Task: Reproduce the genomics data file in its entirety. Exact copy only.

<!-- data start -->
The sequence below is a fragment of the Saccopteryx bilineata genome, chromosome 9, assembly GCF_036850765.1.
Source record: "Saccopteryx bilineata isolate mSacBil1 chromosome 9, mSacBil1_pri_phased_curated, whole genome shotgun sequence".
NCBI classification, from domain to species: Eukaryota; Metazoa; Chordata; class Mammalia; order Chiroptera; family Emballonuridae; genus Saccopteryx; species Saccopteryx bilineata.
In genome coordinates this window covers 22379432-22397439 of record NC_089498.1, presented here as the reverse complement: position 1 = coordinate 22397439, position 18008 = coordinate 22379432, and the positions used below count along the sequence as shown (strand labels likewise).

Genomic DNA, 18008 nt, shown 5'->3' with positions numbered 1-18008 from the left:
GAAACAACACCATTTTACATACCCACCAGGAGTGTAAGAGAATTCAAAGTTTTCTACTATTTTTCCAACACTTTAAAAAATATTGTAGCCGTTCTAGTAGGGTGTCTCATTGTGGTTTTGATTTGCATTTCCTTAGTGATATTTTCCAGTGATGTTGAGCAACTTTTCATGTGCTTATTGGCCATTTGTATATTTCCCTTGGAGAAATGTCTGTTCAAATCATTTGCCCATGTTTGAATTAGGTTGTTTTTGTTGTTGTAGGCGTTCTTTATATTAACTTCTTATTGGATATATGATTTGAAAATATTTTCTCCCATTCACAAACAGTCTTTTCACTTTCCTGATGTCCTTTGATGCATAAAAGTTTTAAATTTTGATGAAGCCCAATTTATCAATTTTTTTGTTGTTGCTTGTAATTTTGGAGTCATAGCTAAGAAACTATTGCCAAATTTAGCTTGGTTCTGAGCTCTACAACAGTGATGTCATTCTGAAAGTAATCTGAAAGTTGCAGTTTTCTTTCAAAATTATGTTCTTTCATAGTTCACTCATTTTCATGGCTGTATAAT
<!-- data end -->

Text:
The sequence below is a fragment of the Saccopteryx bilineata genome, chromosome 9, assembly GCF_036850765.1.
Source record: "Saccopteryx bilineata isolate mSacBil1 chromosome 9, mSacBil1_pri_phased_curated, whole genome shotgun sequence".
NCBI classification, from domain to species: Eukaryota; Metazoa; Chordata; class Mammalia; order Chiroptera; family Emballonuridae; genus Saccopteryx; species Saccopteryx bilineata.
In genome coordinates this window covers 22379432-22397439 of record NC_089498.1, presented here as the reverse complement: position 1 = coordinate 22397439, position 18008 = coordinate 22379432, and the positions used below count along the sequence as shown (strand labels likewise).

Genomic DNA, 18008 nt, shown 5'->3' with positions numbered 1-18008 from the left:
GAAACAACACCATTTTACATACCCACCAGGAGTGTAAGAGAATTCAAAGTTTTCTACTATTTTTCCAACACTTTAAAAAATATTGTAGCCGTTCTAGTAGGGTGTCTCATTGTGGTTTTGATTTGCATTTCCTTAGTGATATTTTCCAGTGATGTTGAGCAACTTTTCATGTGCTTATTGGCCATTTGTATATTTCCCTTGGAGAAATGTCTGTTCAAATCATTTGCCCATGTTTGAATTAGGTTGTTTTTGTTGTTGTAGGCGTTCTTTATATTAACTTCTTATTGGATATATGATTTGAAAATATTTTCTCCCATTCACAAACAGTCTTTTCACTTTCCTGATGTCCTTTGATGCATAAAAGTTTTAAATTTTGATGAAGCCCAATTTATCAATTTTTTTGTTGTTGCTTGTAATTTTGGAGTCATAGCTAAGAAACTATTGCCAAATTTAGCTTGGTTCTGAGCTCTACAACAGTGATGTCATTCTGAAAGTAATCTGAAAGTTGCAGTTTTCTTTCAAAATTATGTTCTTTCATAGTTCACTCATTTTCATGGCTGTATAAT